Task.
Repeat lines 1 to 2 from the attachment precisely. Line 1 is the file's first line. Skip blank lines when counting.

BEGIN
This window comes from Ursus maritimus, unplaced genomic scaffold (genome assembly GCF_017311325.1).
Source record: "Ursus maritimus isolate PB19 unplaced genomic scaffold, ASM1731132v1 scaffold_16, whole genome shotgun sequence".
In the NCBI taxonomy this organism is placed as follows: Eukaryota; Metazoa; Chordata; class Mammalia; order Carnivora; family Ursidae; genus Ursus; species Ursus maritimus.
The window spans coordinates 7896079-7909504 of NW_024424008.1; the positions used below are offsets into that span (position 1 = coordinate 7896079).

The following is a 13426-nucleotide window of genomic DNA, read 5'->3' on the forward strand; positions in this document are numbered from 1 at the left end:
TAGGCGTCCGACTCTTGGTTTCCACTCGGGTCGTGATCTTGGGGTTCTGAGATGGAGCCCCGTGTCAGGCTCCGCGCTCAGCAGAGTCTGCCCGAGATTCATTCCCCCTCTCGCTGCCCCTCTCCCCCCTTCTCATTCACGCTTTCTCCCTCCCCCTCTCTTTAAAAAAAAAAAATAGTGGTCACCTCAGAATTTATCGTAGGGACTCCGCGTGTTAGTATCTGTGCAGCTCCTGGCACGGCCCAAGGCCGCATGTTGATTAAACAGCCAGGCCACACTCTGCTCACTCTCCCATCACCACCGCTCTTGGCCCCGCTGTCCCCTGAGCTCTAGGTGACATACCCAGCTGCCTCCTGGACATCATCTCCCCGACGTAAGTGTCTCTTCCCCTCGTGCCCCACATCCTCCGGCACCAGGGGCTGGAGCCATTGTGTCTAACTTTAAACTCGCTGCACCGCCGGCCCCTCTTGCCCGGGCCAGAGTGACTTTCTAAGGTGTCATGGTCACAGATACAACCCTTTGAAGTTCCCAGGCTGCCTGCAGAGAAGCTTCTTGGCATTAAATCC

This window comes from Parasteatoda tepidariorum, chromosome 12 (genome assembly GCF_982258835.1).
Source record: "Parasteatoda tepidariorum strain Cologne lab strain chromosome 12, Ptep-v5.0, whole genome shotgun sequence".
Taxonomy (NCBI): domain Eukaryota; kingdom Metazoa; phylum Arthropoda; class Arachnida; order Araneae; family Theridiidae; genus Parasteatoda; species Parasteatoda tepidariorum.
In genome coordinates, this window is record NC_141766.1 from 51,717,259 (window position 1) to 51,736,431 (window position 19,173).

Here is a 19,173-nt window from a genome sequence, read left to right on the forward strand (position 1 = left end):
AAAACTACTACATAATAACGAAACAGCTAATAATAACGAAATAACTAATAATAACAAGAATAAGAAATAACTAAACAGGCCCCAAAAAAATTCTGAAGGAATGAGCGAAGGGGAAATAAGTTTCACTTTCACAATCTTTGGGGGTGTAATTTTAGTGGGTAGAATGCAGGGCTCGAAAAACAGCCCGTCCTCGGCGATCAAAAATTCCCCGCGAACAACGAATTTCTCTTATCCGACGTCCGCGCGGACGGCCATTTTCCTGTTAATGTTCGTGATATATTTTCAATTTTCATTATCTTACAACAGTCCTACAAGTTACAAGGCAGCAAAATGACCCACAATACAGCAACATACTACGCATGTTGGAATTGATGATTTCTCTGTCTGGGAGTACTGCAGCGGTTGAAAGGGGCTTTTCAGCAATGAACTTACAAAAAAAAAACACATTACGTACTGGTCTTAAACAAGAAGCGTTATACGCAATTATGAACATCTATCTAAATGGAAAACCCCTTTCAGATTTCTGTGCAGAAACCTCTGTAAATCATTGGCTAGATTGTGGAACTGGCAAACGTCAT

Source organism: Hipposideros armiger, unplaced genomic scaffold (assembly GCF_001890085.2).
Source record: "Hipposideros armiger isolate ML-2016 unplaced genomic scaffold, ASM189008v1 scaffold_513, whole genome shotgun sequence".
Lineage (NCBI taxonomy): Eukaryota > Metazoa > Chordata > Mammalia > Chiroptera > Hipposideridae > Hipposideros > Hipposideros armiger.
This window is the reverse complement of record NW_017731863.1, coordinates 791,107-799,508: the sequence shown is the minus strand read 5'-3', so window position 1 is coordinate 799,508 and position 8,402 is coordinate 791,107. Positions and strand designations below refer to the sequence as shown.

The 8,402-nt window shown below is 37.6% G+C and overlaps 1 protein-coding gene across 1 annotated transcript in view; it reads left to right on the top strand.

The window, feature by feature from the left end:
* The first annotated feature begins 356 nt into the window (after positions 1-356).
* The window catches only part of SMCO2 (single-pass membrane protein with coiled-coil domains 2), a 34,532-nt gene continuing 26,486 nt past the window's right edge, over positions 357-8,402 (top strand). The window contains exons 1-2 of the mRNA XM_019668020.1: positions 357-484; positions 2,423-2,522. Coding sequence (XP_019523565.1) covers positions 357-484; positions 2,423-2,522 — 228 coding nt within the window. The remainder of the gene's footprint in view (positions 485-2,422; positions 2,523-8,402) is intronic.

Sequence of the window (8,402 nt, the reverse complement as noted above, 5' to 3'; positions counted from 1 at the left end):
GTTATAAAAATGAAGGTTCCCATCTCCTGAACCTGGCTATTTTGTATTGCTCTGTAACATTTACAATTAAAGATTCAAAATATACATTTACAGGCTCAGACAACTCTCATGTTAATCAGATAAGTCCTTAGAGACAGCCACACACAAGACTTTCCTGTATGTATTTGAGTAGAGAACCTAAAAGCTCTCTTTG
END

This window comes from Ursus maritimus, unplaced genomic scaffold (genome assembly GCF_017311325.1).
Source record: "Ursus maritimus isolate PB19 unplaced genomic scaffold, ASM1731132v1 scaffold_16, whole genome shotgun sequence".